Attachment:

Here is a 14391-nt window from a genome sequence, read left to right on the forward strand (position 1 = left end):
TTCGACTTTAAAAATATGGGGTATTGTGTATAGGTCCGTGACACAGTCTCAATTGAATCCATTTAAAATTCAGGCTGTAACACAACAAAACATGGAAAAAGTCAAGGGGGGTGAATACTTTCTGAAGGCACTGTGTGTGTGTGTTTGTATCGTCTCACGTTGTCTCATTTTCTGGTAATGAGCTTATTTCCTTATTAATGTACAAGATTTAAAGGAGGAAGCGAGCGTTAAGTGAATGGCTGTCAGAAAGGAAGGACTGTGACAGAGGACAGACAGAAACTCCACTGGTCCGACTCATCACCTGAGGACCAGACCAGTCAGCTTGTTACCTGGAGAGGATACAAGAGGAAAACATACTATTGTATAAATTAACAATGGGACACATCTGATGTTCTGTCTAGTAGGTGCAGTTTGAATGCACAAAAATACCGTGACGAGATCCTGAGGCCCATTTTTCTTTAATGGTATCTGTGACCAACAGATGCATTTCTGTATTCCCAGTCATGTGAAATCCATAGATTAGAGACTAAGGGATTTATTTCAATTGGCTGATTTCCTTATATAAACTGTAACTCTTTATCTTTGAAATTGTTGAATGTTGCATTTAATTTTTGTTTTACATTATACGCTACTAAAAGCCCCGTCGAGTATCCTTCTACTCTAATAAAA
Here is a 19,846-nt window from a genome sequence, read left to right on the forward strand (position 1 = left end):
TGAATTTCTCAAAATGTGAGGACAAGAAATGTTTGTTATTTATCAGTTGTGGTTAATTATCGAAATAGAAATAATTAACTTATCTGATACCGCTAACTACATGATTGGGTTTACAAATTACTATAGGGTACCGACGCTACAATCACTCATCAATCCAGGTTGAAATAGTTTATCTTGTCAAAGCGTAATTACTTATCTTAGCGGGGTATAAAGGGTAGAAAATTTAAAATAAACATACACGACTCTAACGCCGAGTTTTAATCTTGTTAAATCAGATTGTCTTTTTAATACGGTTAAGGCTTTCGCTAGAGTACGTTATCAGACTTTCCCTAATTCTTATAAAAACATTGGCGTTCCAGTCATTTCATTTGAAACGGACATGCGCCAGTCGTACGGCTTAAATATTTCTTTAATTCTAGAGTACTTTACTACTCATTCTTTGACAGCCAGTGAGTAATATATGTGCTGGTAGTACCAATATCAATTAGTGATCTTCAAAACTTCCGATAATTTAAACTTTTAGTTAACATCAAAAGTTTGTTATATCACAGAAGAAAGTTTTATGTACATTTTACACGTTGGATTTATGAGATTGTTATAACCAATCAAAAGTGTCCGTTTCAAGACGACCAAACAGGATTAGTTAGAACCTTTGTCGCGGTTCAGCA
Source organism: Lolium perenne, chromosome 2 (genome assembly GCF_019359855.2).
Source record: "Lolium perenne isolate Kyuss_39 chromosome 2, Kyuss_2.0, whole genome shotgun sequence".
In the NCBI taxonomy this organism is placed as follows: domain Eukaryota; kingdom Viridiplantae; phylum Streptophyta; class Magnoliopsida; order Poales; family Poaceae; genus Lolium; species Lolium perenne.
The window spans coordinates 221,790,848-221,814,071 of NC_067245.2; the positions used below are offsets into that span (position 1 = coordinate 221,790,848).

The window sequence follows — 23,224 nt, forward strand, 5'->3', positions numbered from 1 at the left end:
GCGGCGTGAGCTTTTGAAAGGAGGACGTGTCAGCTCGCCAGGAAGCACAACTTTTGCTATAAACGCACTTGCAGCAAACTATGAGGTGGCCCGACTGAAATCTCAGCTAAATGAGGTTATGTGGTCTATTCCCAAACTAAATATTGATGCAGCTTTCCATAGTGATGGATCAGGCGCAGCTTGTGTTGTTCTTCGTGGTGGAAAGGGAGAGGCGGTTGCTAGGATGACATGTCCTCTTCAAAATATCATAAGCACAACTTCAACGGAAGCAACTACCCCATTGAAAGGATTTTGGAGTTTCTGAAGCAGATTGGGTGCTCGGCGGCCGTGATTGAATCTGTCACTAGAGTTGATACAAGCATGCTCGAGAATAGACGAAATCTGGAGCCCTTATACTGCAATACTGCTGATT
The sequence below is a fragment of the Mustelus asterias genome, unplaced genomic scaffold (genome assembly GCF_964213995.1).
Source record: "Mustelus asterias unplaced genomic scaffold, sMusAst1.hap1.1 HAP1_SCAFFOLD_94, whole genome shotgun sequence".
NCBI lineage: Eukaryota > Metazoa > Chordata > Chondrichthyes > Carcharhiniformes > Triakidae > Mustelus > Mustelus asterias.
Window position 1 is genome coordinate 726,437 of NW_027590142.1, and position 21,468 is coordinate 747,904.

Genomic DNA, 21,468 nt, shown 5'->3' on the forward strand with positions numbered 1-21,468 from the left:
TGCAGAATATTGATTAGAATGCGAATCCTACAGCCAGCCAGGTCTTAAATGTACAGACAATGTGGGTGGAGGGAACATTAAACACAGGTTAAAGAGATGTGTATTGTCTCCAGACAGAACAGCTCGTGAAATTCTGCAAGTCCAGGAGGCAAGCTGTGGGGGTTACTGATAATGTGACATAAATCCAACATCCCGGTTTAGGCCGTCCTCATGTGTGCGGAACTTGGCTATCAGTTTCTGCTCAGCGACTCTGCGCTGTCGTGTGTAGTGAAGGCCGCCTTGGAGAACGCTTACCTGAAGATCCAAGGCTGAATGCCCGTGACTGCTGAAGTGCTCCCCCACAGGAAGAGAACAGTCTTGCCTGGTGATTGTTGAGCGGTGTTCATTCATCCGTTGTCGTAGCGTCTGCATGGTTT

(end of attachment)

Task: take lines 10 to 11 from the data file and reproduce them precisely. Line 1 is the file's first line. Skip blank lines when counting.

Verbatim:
GCGGCGTGAGCTTTTGAAAGGAGGACGTGTCAGCTCGCCAGGAAGCACAACTTTTGCTATAAACGCACTTGCAGCAAACTATGAGGTGGCCCGACTGAAATCTCAGCTAAATGAGGTTATGTGGTCTATTCCCAAACTAAATATTGATGCAGCTTTCCATAGTGATGGATCAGGCGCAGCTTGTGTTGTTCTTCGTGGTGGAAAGGGAGAGGCGGTTGCTAGGATGACATGTCCTCTTCAAAATATCATAAGCACAACTTCAACGGAAGCAACTACCCCATTGAAAGGATTTTGGAGTTTCTGAAGCAGATTGGGTGCTCGGCGGCCGTGATTGAATCTGTCACTAGAGTTGATACAAGCATGCTCGAGAATAGACGAAATCTGGAGCCCTTATACTGCAATACTGCTGATT
The sequence below is a fragment of the Mustelus asterias genome, unplaced genomic scaffold (genome assembly GCF_964213995.1).